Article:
(Unknown): Thank you very much Edna, appreciate it.

Edna: You're welcome, I hope that, let's see, will you?

Joe Kjar: I'll pass these on.

Edna: Pass them? All right.

Joe Kjar: Thank you very much.

Edna: Do you need a spoon or . . . you use your finger to stir the sugar?

(Unknown): Thanks

(Unknown): Thank you Joe.

Joe Kjar: I think you'll be cutting yourself a little thin, Don, on beer very frankly. But you won't make us unhappy if you do.

Don: Well this thing is pretty interesting sort of an audience and format. And I've been around a lot of remotes like Dar has and you can explain that even the inference that you are having a remote in a gambling casino, that there's a lot of people that don't like it.

Dale: Don, we've changed Six, I think it will be satisfactory to you. Were you in here when we talked about that? We've resolved that.

Don: Read it to me, I don't know anything about that.

Dale: Well, I haven't drafted it yet. We've resolved that. We've resolved that the problem is an economic problem. So basically, we will have the say-so on the rate cards. But we'll submit all of the rate cards to them and ask their advice and consultation. To get their expert advice to us as to whether we are too high or low. But the final economic thing has to be with us as to whether it can pay the way. Now KSL Radio will be furnished a copy of each operational log from each station, each day. I don't understand this.

Joe Kjar: Well, that's to give us an audit. Now we don't really need it each day.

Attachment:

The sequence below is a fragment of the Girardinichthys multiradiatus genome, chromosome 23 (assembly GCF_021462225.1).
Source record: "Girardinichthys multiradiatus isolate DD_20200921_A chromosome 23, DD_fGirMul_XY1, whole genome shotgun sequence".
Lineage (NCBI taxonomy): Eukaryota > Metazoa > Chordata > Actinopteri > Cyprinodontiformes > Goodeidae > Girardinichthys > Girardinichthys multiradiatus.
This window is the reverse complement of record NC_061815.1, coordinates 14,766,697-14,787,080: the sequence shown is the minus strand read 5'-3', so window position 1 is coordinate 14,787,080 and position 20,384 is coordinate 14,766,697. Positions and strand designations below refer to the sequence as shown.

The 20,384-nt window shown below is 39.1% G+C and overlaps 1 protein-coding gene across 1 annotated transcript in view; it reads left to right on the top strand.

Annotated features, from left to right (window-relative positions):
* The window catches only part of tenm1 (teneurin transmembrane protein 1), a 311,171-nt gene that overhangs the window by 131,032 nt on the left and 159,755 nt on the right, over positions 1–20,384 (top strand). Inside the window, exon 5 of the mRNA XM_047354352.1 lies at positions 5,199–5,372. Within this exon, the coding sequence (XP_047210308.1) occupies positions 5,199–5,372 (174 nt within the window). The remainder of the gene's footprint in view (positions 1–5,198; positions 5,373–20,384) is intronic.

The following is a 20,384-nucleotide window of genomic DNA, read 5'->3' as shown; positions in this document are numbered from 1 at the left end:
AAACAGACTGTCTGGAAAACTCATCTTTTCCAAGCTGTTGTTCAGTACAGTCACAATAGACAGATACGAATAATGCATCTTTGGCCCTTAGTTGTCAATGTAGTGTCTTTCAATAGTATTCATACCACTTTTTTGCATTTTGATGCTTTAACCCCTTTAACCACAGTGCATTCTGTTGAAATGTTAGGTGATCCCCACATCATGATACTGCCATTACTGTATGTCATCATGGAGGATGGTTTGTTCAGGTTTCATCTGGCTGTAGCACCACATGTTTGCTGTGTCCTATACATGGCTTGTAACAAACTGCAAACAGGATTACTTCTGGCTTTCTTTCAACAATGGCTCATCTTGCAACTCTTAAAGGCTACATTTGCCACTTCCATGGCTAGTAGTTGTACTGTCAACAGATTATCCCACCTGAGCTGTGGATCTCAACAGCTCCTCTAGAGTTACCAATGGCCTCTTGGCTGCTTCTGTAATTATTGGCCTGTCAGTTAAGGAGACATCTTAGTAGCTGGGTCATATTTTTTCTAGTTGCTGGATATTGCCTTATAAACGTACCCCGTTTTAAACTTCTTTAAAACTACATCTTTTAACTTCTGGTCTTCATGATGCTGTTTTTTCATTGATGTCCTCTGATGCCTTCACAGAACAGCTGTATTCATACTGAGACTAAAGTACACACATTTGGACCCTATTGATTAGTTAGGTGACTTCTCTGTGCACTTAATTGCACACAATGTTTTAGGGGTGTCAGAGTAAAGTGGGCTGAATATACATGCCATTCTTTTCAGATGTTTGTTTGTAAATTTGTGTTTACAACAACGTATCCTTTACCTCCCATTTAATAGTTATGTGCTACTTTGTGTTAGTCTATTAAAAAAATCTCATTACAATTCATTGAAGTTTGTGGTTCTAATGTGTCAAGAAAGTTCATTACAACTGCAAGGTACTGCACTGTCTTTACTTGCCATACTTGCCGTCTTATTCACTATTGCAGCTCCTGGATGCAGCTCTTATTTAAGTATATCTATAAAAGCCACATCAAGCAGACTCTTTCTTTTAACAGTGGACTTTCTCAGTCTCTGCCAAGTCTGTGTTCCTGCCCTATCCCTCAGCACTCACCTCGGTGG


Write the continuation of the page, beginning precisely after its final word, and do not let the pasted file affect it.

(Unknown): Frankly, isn't this a routine thing that has to happen in every station Joe?

Joe Kjar: They have a log, of course.

(Unknown): Wouldn't it just be a matter of getting that to you?

Joe Kjar: Yeah. But it's a little problem for them to mail them each day. Actually what probably would be the best. Leave it . . . What we will probably do is select at random. . . . Say we'll go a month with a station. And then we'll go back and say, Now will you furnish us operational logs for such and such a day, and we'll pick random days through the previously concluded month.

Dar Dodds: Now why do you have to have that operational log?

Joe Kjar: Because, that lets us know whether or not you and we are getting treated fairly by that station.

Dar Dodds: Okay, now would there be hesitancy . . . Treated fairly in what terms? Terms of actually broadcasting?

Joe Kjar: No, in terms of spots they ran and the revenue we got.

(Unknown): They are getting paid on commission so they want to know they are getting paid properly.

Dale: Now would a station be hesitant to furnish that to you? In other words it's question of what we have here . . . should we say here . . .Should we say here that our contract with any station will obtain a right to obtain all of their logs and that we will make any that we have available to you.

(Unknown): Well they have to submit it to us, Dale.

(Unknown): This happens automatically, is that right, Don?

(Unknown): Yes, because the minute that spot appears, Don, and an announcer initials it, it is an affidavit.

(Unknown): Right.

(Multiple voices)

(Unknown): Why do they have to furnish that to us?

(Unknown): Because we want to know if our spots are running.

(multiple voices)

(Unknown): It's a right granted by contract.

(Unknown): Oh, I follow you. In other words you are affidaviting . . .

(Unknown): Sure, we want to know that . . .

Joe Kjar: That's your function . . .

(multiple voices)

(Unknown): Our contract with the station though has to be Pacific Ad Arts with the station. We can't say in there that you will furnish to KSL . . .